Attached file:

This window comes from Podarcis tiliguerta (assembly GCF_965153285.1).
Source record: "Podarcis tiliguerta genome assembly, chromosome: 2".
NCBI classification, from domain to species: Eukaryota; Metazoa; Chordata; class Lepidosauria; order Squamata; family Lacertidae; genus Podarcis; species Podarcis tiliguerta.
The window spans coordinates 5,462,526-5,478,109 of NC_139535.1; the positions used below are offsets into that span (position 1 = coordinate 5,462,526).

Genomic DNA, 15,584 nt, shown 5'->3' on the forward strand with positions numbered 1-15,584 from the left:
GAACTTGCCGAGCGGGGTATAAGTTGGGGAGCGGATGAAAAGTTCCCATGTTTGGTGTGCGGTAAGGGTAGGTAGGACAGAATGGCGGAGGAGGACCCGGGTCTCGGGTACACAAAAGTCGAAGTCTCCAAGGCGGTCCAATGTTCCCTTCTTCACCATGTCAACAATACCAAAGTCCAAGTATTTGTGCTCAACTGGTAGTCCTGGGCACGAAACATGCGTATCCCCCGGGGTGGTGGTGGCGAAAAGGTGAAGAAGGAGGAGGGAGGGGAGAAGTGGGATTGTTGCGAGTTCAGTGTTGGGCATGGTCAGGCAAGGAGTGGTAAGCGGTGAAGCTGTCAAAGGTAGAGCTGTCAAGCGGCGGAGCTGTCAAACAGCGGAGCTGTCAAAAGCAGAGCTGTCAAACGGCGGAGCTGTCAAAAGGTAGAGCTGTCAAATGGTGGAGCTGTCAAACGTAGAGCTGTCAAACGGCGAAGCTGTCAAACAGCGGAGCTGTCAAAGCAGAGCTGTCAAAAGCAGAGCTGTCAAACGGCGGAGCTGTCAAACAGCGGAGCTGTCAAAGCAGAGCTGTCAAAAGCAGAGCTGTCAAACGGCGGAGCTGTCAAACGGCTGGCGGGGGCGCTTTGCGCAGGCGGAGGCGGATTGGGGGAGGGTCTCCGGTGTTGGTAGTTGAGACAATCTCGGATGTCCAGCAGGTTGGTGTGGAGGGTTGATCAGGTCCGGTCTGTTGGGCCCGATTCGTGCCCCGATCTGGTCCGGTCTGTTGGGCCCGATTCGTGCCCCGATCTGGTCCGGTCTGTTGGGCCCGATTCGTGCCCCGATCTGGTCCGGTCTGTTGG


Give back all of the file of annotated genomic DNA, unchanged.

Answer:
This window comes from Podarcis tiliguerta (assembly GCF_965153285.1).
Source record: "Podarcis tiliguerta genome assembly, chromosome: 2".
NCBI classification, from domain to species: Eukaryota; Metazoa; Chordata; class Lepidosauria; order Squamata; family Lacertidae; genus Podarcis; species Podarcis tiliguerta.
The window spans coordinates 5,462,526-5,478,109 of NC_139535.1; the positions used below are offsets into that span (position 1 = coordinate 5,462,526).

Genomic DNA, 15,584 nt, shown 5'->3' on the forward strand with positions numbered 1-15,584 from the left:
GAACTTGCCGAGCGGGGTATAAGTTGGGGAGCGGATGAAAAGTTCCCATGTTTGGTGTGCGGTAAGGGTAGGTAGGACAGAATGGCGGAGGAGGACCCGGGTCTCGGGTACACAAAAGTCGAAGTCTCCAAGGCGGTCCAATGTTCCCTTCTTCACCATGTCAACAATACCAAAGTCCAAGTATTTGTGCTCAACTGGTAGTCCTGGGCACGAAACATGCGTATCCCCCGGGGTGGTGGTGGCGAAAAGGTGAAGAAGGAGGAGGGAGGGGAGAAGTGGGATTGTTGCGAGTTCAGTGTTGGGCATGGTCAGGCAAGGAGTGGTAAGCGGTGAAGCTGTCAAAGGTAGAGCTGTCAAGCGGCGGAGCTGTCAAACAGCGGAGCTGTCAAAAGCAGAGCTGTCAAACGGCGGAGCTGTCAAAAGGTAGAGCTGTCAAATGGTGGAGCTGTCAAACGTAGAGCTGTCAAACGGCGAAGCTGTCAAACAGCGGAGCTGTCAAAGCAGAGCTGTCAAAAGCAGAGCTGTCAAACGGCGGAGCTGTCAAACAGCGGAGCTGTCAAAGCAGAGCTGTCAAAAGCAGAGCTGTCAAACGGCGGAGCTGTCAAACGGCTGGCGGGGGCGCTTTGCGCAGGCGGAGGCGGATTGGGGGAGGGTCTCCGGTGTTGGTAGTTGAGACAATCTCGGATGTCCAGCAGGTTGGTGTGGAGGGTTGATCAGGTCCGGTCTGTTGGGCCCGATTCGTGCCCCGATCTGGTCCGGTCTGTTGGGCCCGATTCGTGCCCCGATCTGGTCCGGTCTGTTGGGCCCGATTCGTGCCCCGATCTGGTCCGGTCTGTTGG